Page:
Like a comet that periodically returns and lights up the sky, the Will the Circle Be Unbroken series manages to be predictable and illuminating at the same time. Once again, the Nitty Gritty Dirt Band draws an assembly of deities and wannabes around the campfire. Some of these are familiar, though veterans from the first volume have grown scarce: Doc Watson plays "I Am a Pilgrim" as a tribute to the late Merle Travis, who cut the same tune on the 1972 Circle session. Jimmy Martin returns too, his galloping, almost-reckless delivery undimmed by the years. From the 1989 sequel comes Johnny Cash, whose "Tears in the Holston River" eulogizes Maybelle Carter, his mother-in-law and the soul of the first Circle. New faces take the place of those who have departed: Willie Nelson is a logical addition, though his duet partner, Tom Petty, sounds uncomfortable and awkward on "Goodnight, Irene." Emmylou Harris assumes her place in this pantheon, her voice breaking hearts even in harmony with Matraca Berg on "Oh, Cumberland." No performance stands out more than that of Taj Mahal, whose presence has a demographic significance and whose rollicking rendition of "Fishin' Blues" nearly steals the show. But Mahal also contributes to the album's only serious blemish: On the inevitable title cut, he and the other soloists play with a solemnity that deletes the song's communal energies. A congregational enthusiasm distinguished its performance on the first album; here, the singers -- particularly Alison Krauss -- pass it along, verse by verse, as if it were priceless china. This music is about soul, not trepidation, so it's to everyone's credit that such moments are scarce here. Let's hope that they don't dress it up with string samples or breakbeats once Will the Circle Be Unbroken, Vol. 4 rolls around.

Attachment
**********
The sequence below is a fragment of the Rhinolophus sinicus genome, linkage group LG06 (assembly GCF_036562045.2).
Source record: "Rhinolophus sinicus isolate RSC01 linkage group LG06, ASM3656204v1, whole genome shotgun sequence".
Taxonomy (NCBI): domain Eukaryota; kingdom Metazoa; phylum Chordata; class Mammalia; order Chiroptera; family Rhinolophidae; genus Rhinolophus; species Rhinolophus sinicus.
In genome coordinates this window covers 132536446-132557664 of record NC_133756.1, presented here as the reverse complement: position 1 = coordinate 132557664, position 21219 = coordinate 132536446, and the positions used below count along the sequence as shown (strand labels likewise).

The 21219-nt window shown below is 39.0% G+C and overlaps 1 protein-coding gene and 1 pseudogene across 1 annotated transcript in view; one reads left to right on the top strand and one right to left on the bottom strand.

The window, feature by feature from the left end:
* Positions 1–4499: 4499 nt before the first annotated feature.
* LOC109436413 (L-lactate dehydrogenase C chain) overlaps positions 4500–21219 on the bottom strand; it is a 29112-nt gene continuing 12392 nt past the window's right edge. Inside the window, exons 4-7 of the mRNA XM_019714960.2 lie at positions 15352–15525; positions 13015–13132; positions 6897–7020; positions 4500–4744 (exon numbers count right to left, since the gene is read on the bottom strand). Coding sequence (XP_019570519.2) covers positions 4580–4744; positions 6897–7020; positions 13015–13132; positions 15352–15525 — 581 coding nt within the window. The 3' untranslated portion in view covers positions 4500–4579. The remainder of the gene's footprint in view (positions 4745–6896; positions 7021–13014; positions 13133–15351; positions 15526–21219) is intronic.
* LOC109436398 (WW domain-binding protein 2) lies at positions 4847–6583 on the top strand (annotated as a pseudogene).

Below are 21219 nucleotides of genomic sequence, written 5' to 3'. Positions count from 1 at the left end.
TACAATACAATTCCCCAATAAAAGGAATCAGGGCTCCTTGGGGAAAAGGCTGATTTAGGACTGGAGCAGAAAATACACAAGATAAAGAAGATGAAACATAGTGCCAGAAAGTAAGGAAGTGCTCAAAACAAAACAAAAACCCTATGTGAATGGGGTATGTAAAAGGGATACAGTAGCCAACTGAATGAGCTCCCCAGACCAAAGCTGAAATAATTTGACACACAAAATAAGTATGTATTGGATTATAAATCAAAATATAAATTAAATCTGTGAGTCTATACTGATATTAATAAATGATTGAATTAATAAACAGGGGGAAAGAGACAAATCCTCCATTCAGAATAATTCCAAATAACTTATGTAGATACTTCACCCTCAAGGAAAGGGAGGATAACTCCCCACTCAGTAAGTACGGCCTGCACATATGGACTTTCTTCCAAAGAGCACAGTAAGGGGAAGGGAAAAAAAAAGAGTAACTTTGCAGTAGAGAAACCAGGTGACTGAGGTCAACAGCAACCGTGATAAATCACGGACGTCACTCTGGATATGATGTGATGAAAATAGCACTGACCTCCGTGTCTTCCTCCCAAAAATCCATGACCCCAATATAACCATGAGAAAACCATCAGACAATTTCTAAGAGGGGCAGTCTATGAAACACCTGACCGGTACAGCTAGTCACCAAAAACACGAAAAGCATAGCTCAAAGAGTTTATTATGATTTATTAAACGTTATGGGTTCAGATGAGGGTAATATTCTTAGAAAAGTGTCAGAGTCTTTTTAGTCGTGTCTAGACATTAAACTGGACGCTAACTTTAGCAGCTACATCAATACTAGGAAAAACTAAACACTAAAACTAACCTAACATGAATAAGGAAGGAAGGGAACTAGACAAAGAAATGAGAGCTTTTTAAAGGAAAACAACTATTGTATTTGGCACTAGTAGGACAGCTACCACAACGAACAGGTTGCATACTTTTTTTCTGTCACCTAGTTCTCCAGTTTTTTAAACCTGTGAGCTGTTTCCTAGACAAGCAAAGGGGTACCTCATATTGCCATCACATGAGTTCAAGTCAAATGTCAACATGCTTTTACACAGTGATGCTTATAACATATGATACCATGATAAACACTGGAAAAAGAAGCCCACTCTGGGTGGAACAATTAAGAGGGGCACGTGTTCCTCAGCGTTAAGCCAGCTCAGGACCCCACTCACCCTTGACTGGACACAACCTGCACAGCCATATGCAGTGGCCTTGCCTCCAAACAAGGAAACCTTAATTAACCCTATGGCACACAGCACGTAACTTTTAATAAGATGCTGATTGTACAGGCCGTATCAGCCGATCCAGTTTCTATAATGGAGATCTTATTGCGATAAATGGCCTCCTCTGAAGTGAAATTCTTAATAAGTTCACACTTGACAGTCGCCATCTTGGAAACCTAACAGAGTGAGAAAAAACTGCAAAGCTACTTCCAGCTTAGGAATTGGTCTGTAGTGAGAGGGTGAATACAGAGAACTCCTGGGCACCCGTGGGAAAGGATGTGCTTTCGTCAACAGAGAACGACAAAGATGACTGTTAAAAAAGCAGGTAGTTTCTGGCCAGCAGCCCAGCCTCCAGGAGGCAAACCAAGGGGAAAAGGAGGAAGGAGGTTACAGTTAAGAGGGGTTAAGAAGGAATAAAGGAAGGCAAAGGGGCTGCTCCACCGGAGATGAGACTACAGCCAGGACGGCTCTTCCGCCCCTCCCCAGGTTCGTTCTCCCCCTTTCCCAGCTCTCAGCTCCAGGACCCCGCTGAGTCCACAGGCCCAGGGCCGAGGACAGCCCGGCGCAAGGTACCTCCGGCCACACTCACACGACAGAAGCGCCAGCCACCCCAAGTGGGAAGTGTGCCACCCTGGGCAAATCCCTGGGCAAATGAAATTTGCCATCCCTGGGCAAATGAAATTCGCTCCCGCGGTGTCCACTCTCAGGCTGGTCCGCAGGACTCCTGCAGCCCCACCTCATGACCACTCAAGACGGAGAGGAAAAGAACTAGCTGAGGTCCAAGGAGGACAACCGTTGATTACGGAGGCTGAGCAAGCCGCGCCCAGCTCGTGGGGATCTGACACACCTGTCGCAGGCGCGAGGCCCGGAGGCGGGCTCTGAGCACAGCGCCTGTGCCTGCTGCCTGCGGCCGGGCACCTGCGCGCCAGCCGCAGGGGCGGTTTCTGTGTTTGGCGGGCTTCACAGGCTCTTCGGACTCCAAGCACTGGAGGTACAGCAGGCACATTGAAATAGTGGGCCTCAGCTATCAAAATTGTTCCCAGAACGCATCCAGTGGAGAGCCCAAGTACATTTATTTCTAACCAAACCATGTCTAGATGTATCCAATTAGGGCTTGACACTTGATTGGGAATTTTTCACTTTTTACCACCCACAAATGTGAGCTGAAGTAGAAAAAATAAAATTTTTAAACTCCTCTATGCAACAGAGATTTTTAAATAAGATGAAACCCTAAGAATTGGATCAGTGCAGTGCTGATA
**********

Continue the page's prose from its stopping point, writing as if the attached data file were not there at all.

Product Details

Release Date:


Album Credits

Performance Credits

Nitty Gritty Dirt Band   Primary Artist
Taj Mahal   Acoustic Guitar,Vocals
Rodney Dillard   Guitar,Vocals
Jerry Douglas   Dobro
Josh Graves   Dobro
Alison Krauss   Fiddle,Vocals
Del McCoury   Guitar,Vocals
Tony Rice   Guitar
Earl Scruggs   Banjo,Guitar
Ricky Skaggs   Mandolin,Vocals
Matraca Berg   Guitar,Vocals,Vocal Harmony
Sam Bush   Mandolin,Vocals
Johnny Cash   Guitar,Vocals
Emmylou Harris   Guitar,Vocals,Vocal Harmony
Willie Nelson   Guitar,Vocals
Doc Watson   Guitar,Vocals
Dwight Yoakam   Guitar,Vocals
Iris DeMent   Guitar,Vocals
Tom Petty   Guitar,Vocals
Glen Duncan   Fiddle
Ray Martin   Mandolin,Vocal Harmony
John McEuen   Banjo,Mandolin,Vocal Harmony
Mike Compton   Mandolin
Mickey Raphael   Harmonica